From Tioga Road, the greatest open secret in the East Sierra is down Lee Vining Canyon at the 395/120 intersection overlooking Mono Lake: the Tioga Gas Mart. Yes you're reading that right: The GAS STATION is a three-star restaurant, far superior to anything in Lee Vining proper. So good that the New York Times has reviewed the gas station's food. Seriously, when we were there, the locals were booking *weddings* at the gas station because the environs and the catered food were so much better than anything else around. There's a kind of "Bagdad Cafe" feel to this place. What kind of people would put a three-star restaurant in a gas station mini-mart? And why would they do it there, of all places? Finally, why would they position a Cirque du Soleil style circus trapeze directly across the access road for all comers to enjoy? It's a feature story waiting to be written. Oh, by the way, just in case you are tempted to try somewhere other than the Gas Mart, avoid Nicely's on 395 in Lee Vining at all costs.
In Lee Vining, the Best Western Lakeview Lodge is a solid choice for an older, quality motel. Not cheap. The term "Lakeview" is ... relative. Use your imagination.
Meanwhile, back up the hill in Tuolumne Meadows, it's tough to get a seating for dinner at the Lodge any time after early afternoon. It's really worth trying though. Considering what you've just been through and the seven to nine days of straight vertical you're *about* to go through, if you're staying in Tuolumne overnight you deserve this excellent dinner. Some people, such as my spouse, consider it significant that this place runs by family-style seating. In other words, unless you're a party of at least 4 or 5, you will probably be dining with (gasp) strangers. This is a *benefit*, not a negative. I can cite two times on pre-trek pig-outs where I was seated with "strangers" who became very good friends. Interesting people are where you find them, and you will probably find them here, if you're open to the experience.
On the lodging front, sometimes it take six months of calling Yosemite's cancellation lines before nabbing a tent cabin at Tuolumne. This has rarely been a worthwhile deal. We've found that people coming off the trail rarely get a decent night's sleep in the tent cabins. The backpacker's campground in Tuolumne Meadows (if it's not free it's some nominal fee) has always had room for casual walk-ins and they're *required* to accomodate you on the night before your permits say you're scheduled to head out. Note that there is a potentially confusing fork in the JMT/PCT right around the Lyell/Dana confluence. If you find yourself taking the spur to the Lodge, intentionally or unintentionally, don't sweat it. You're cool. Avail yourselves of the nice bathrooms and the chilled beverages for sale at the Lodge, make a dinner reservation, then walk the short access road from the Lodge to 120 and (going west across the river) to the campground and your guaranteed spot at the walk-in backpacker's camp.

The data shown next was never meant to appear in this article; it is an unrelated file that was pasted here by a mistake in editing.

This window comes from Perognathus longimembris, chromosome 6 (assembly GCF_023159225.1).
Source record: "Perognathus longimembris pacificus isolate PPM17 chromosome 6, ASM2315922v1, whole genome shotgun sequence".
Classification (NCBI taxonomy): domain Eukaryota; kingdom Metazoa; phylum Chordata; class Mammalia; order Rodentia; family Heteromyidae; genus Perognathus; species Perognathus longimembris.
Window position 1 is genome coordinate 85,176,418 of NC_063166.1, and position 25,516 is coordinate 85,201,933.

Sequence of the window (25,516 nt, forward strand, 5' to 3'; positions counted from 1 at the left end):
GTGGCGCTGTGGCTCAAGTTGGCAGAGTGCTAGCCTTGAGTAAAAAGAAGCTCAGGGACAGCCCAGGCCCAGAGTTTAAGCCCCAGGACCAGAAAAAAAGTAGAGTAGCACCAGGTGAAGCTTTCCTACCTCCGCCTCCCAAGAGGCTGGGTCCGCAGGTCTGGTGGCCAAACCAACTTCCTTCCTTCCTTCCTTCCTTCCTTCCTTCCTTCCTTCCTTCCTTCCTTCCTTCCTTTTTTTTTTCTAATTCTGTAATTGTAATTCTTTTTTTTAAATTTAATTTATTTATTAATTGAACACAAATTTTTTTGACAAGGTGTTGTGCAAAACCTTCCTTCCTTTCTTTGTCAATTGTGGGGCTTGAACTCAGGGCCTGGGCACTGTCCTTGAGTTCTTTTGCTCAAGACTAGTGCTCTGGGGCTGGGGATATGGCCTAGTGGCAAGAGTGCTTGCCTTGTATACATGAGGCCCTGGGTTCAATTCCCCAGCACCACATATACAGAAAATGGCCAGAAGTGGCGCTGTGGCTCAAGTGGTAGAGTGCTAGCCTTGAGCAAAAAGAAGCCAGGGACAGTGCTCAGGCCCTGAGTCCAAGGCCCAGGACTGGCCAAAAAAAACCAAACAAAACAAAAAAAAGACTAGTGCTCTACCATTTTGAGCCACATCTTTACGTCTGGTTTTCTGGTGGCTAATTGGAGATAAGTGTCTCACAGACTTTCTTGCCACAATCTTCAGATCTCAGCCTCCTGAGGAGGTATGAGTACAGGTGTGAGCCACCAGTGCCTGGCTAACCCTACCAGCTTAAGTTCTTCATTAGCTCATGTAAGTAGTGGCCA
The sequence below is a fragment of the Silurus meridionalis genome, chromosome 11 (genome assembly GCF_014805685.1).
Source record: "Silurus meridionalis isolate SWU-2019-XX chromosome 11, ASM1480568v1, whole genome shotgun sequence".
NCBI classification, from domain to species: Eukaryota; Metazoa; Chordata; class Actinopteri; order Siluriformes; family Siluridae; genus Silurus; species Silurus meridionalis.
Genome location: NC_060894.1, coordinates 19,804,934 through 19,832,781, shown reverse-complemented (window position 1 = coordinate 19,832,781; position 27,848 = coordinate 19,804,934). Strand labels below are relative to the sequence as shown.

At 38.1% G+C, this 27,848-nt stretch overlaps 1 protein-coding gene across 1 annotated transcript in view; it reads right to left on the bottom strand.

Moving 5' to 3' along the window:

If you have business to attend to, note that the wilderness permit office (the main administrative point of contact for about 40 miles around) is located where the Lodge access road meets 120, within sight of Lembert Dome. It's a tough lot to park in, but if you're section hiking, this is the preferred space to leave a drop car. Many bear boxes ring the lot. This is your one convenient chance to ask a government employee about trail conditions, bears, water, etc. for the next 7 days. They might even know what they're talking about, if your questions are about the area between Tuolumne and Benson Lake.
We have heard of others who've blown off the Tuolumne Meadows zoo scene entirely, opting just to pick up a resupply and keep heading north to Glen Aulin. Bear in mind (pun intended), these were probably people who hit it big-time in the lottery for Glen Aulin High Sierra Camp lodging spaces six months prior. If you're not among the lucky, you should be weighing the options of staying in Tuolumne, hitching east to Mono Lake (our preferred option) or heading west to White Wolf (where food and lodging may also be over-subscribed) or Yosemite Valley. Just about any backcountry camping you're going to find in this area is going to be overpopulated -- and overrun with garbage bears. There is transit through Tuolumne Meadows, but the bus (YARTS) rarely fits most hikers' schedules. If you expect to use YARTS to the valley or Lee Vining, prepare to adjust your schedule accordingly. It doesn't run on the hour.